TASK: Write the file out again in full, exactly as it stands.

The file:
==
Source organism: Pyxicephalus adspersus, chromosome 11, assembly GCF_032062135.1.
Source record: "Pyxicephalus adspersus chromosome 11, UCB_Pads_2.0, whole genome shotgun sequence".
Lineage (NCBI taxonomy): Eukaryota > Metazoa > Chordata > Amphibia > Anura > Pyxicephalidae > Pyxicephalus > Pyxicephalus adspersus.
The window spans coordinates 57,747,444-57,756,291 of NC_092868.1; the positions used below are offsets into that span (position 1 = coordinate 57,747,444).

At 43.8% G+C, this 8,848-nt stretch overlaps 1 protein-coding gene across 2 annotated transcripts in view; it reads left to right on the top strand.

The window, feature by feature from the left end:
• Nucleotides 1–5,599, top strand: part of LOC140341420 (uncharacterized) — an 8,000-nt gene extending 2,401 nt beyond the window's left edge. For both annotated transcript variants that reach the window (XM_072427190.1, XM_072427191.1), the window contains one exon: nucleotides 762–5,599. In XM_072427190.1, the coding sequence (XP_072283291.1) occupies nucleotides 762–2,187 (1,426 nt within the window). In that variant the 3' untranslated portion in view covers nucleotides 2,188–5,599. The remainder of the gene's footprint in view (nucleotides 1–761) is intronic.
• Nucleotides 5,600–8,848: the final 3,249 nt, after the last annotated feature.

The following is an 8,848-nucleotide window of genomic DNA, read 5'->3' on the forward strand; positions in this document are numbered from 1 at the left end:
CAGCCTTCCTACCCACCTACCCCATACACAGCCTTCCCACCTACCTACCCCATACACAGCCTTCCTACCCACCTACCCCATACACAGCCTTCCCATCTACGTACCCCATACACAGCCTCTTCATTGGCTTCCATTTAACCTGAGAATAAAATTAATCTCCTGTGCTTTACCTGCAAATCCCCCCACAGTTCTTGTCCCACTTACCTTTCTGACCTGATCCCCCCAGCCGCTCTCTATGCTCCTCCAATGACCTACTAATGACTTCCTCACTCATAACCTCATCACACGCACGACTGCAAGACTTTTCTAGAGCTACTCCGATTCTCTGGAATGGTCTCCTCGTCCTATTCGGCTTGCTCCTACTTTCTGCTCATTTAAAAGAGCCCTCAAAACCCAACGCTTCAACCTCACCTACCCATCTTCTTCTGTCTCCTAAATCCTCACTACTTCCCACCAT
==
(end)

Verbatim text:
Source organism: Pyxicephalus adspersus, chromosome 11, assembly GCF_032062135.1.
Source record: "Pyxicephalus adspersus chromosome 11, UCB_Pads_2.0, whole genome shotgun sequence".
Lineage (NCBI taxonomy): Eukaryota > Metazoa > Chordata > Amphibia > Anura > Pyxicephalidae > Pyxicephalus > Pyxicephalus adspersus.
The window spans coordinates 57,747,444-57,756,291 of NC_092868.1; the positions used below are offsets into that span (position 1 = coordinate 57,747,444).

At 43.8% G+C, this 8,848-nt stretch overlaps 1 protein-coding gene across 2 annotated transcripts in view; it reads left to right on the top strand.

The window, feature by feature from the left end:
• Nucleotides 1–5,599, top strand: part of LOC140341420 (uncharacterized) — an 8,000-nt gene extending 2,401 nt beyond the window's left edge. For both annotated transcript variants that reach the window (XM_072427190.1, XM_072427191.1), the window contains one exon: nucleotides 762–5,599. In XM_072427190.1, the coding sequence (XP_072283291.1) occupies nucleotides 762–2,187 (1,426 nt within the window). In that variant the 3' untranslated portion in view covers nucleotides 2,188–5,599. The remainder of the gene's footprint in view (nucleotides 1–761) is intronic.
• Nucleotides 5,600–8,848: the final 3,249 nt, after the last annotated feature.

The following is an 8,848-nucleotide window of genomic DNA, read 5'->3' on the forward strand; positions in this document are numbered from 1 at the left end:
CAGCCTTCCTACCCACCTACCCCATACACAGCCTTCCCACCTACCTACCCCATACACAGCCTTCCTACCCACCTACCCCATACACAGCCTTCCCATCTACGTACCCCATACACAGCCTCTTCATTGGCTTCCATTTAACCTGAGAATAAAATTAATCTCCTGTGCTTTACCTGCAAATCCCCCCACAGTTCTTGTCCCACTTACCTTTCTGACCTGATCCCCCCAGCCGCTCTCTATGCTCCTCCAATGACCTACTAATGACTTCCTCACTCATAACCTCATCACACGCACGACTGCAAGACTTTTCTAGAGCTACTCCGATTCTCTGGAATGGTCTCCTCGTCCTATTCGGCTTGCTCCTACTTTCTGCTCATTTAAAAGAGCCCTCAAAACCCAACGCTTCAACCTCACCTACCCATCTTCTTCTGTCTCCTAAATCCTCACTACTTCCCACCAT